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You know how old people always dance to, well, old music? That's because it's the music they grew up with. They didn't have rock, hip-hop, trance, disco, new age and they certainly didn't have Jumpstyle.
According to this Duval Guillaume-created commercial for the Agricultural Marketing Board of Flanders, "People always dance to music from their youth." We see a loving old couple dancing to some old tune and then...quick cut...to two dudes doing Jumpstyle with the tag, "So you know what's awaiting you. Start drinking milk."
Did we or did we not tell you eight months ago this dance craze would soon appear in an ad? Oh yes we did, brotha!
Angela and I learned Jumpstyle today. If you're lucky, you'll get to see us do it at the next ad conference. It should be good for a laugh.
When Fort Collins-based New Belgium Brewing Co. was offered a package of urban Denver billboards, pro bono, for a pro-biking ad campaign, it quickly accepted, and assigned its agency, Denver-based Cultivator Advertising & Design to create the outdoor messages. And that's when serendipity stepped in and flooded the billboard placement Gods with good karma.
The headline, "Work to Bike More," was inspired by the priorities of several New Belgium employees who may well be more passionate about cycling than about gainful employment. The billboard promotes New Belgium's Team Wonderbike, which encourages both New Belgium employees and the general public to trade in their cars for a bike. The placement above PT Motor's "Cash for Cars" sign, at I-76 and North Federal Blvd., Denver, was...oh yea...serendipitous.
Uh Oh. The Wimpy Swimmers of America cause group is about to get their undies in a twist. As will, no doubt, Bob Garfield. Yes, after its Speedwalker ad offended gays (and Bob Garfield), which we never quite understood, Snickers is out with another Mr. T ad which takes on wimpy "toe dippers" who cower at the thought of swimming in water that isn't a perfect 85 degrees.
"You makin' me mad, sucka!"
"It's time to get in the pool, fool!"
"Take that, toe dipper!"
"I hate flying so this better be the last time I hear you crying!"
"Get some nuts!"
Yea, baby! Classic Mr. T.
Who knew Doritos had so many uses? They can help get a guy whacked in the balls. They can provide the power to rip a girl's clothes off. And now they can function as the latest fashion on the beaches this summer.
Or at least in a Peruvian ad that imagines such a scenario
If you've seen one Sony Bravia ad, you've got the blueprint for all of them: seize upon the easiest way to illustrate a product's raison d'etre, then magnify, until the crowd whose attention you so wistfully coveted has been submerged by your idea.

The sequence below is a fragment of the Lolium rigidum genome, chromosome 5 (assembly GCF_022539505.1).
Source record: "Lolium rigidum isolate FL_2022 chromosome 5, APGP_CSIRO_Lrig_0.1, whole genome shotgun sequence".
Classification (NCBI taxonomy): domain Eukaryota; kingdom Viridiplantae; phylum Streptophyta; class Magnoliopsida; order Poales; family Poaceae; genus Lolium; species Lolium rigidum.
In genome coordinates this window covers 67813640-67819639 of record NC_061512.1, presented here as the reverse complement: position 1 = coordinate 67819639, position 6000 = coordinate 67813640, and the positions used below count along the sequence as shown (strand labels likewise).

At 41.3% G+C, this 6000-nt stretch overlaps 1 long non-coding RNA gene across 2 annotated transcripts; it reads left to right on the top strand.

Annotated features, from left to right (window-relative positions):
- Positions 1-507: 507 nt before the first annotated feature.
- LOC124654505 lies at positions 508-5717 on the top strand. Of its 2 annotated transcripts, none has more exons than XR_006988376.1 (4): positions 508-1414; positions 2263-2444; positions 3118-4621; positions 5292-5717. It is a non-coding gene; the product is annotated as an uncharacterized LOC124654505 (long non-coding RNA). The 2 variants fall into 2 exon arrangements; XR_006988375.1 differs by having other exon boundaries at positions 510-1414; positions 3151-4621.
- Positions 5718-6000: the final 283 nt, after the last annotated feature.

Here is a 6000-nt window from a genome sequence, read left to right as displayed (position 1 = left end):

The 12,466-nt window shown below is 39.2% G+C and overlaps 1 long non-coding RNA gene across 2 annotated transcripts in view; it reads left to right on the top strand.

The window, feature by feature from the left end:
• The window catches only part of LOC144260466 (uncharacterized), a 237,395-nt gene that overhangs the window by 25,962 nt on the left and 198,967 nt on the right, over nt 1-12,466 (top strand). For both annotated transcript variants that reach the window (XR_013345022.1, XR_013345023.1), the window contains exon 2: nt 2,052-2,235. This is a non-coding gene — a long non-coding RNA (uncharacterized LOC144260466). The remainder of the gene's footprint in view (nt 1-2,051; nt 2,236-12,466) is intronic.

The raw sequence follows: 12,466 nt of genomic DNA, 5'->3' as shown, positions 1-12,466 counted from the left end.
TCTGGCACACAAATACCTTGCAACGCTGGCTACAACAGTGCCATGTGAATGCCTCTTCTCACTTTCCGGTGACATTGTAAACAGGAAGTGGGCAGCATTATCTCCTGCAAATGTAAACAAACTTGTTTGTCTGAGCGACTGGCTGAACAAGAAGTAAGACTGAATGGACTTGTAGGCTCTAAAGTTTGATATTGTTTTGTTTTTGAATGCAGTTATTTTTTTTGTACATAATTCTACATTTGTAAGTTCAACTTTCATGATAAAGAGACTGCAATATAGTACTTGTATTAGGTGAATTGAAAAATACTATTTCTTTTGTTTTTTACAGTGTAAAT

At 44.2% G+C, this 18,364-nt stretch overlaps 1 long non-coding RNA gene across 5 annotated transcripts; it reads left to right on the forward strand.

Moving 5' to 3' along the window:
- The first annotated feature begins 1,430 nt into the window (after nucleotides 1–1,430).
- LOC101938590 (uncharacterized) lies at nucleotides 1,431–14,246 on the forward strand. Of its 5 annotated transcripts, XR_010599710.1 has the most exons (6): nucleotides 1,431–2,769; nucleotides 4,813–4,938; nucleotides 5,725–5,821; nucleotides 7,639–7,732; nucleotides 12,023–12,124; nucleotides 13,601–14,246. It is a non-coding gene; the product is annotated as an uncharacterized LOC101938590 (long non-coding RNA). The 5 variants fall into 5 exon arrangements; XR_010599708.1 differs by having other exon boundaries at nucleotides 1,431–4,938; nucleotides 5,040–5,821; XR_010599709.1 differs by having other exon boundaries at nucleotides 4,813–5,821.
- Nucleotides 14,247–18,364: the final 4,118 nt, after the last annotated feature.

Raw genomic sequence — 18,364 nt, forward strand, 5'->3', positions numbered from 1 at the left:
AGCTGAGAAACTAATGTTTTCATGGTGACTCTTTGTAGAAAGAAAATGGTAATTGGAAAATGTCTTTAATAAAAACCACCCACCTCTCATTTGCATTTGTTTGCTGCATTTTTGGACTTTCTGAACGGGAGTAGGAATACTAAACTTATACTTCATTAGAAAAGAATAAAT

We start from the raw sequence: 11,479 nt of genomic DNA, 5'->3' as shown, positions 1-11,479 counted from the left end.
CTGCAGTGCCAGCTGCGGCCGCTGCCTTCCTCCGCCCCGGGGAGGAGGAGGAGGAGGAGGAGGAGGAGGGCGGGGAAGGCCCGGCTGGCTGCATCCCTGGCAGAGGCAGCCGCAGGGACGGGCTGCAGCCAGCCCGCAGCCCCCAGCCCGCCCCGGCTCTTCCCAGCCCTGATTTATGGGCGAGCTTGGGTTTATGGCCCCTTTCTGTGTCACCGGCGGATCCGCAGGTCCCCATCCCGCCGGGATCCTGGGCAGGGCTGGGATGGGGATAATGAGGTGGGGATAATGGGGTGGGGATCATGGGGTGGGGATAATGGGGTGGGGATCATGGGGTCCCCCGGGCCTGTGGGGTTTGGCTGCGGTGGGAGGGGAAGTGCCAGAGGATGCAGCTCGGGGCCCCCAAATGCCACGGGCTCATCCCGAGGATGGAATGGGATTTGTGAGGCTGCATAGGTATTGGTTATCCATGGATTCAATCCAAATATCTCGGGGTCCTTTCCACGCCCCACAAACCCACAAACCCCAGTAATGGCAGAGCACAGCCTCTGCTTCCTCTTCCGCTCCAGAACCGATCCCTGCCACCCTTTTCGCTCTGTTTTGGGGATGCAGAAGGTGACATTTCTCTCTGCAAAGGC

We got teaser material for the work last December. It was filmed a month prior in Venaria, near Italy's Turin. View the spit-shined final product below.
We didn't really get the big deal, but that was before we realized our fingers had burrowed into the glass tabletop. Then Ken Block did donuts around a guy on a Segway, and it was like, "Ohhh."
(It's racer porn. Plenty sexier than that one time you watched two Ford Fiestas tango in London. Even if you're not a speed junkie, the handling depicted in Gymkhana is fit to give you tingles.)
Mad Media put the video together in collaboration with Ken Block, DC Shoes and Subaru. Stats listed below.
To promote its pension plan, AMF uses tact and a tongue-in-cheek tang to explore the actual merits of the good old days.
We were hooked from the first scene, where a kid with a dated haircut is stuck in the car with his chainsmoking parents. But the scenarios just kept getting better. Think life before Lisa! Think dinner pre-pizza.
The voiceover wraps with a niggling question: "Were the good old days really that good ... or do things get better and better all the time?" (We're really glad Forsman & Bodenfors resisted the temptation to license the Beatles.)
On-screen text: "Funds for the future. AMF Pension."
Okay. See the hands at left grasping greedily for the giant diamond? That's supposed to represent the mobile web ... and the faceless villains that will immediately try to exploit it.
We're suckers for smooth animated magic -- and for Cisco in general -- so we kept our eyes on the piece, which was a comfortable length and not too stuffed with strange-sounding geek noises. It's possible we even learned things.
That squeaky Adventures in Odyssey-sounding narrator kinda pissed us off though.
From George Parker's favorite agency, Draft/FCB, comes this recent commercial for Kmart which hypes the Al Harrington-designed $34.99 Protege sneaker. Working with Draft/FCB, production company Superfad did some live action and animation work that was designed to be "an authentic representation of their [the shoes] origin."
In the spot, we have Harrington shooting hoops. He then talks directly to the camera while holding out his hand on which several animations depicting the shoes origin, its price point, its features and its performance characteristics. dance about.
Source: Viral Video Chart